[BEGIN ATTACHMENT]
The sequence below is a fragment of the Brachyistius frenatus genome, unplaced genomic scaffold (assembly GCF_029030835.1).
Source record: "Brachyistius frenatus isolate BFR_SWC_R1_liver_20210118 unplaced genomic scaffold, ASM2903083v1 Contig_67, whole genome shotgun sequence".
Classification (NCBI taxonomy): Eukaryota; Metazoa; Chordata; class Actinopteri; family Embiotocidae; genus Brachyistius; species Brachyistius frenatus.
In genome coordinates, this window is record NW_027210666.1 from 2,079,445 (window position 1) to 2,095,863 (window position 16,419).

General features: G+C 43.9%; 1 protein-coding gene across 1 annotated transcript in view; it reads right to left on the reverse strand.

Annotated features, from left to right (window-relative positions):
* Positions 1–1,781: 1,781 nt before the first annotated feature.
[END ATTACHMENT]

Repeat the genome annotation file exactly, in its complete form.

The sequence below is a fragment of the Brachyistius frenatus genome, unplaced genomic scaffold (assembly GCF_029030835.1).
Source record: "Brachyistius frenatus isolate BFR_SWC_R1_liver_20210118 unplaced genomic scaffold, ASM2903083v1 Contig_67, whole genome shotgun sequence".
Classification (NCBI taxonomy): Eukaryota; Metazoa; Chordata; class Actinopteri; family Embiotocidae; genus Brachyistius; species Brachyistius frenatus.
In genome coordinates, this window is record NW_027210666.1 from 2,079,445 (window position 1) to 2,095,863 (window position 16,419).

General features: G+C 43.9%; 1 protein-coding gene across 1 annotated transcript in view; it reads right to left on the reverse strand.

Annotated features, from left to right (window-relative positions):
* Positions 1–1,781: 1,781 nt before the first annotated feature.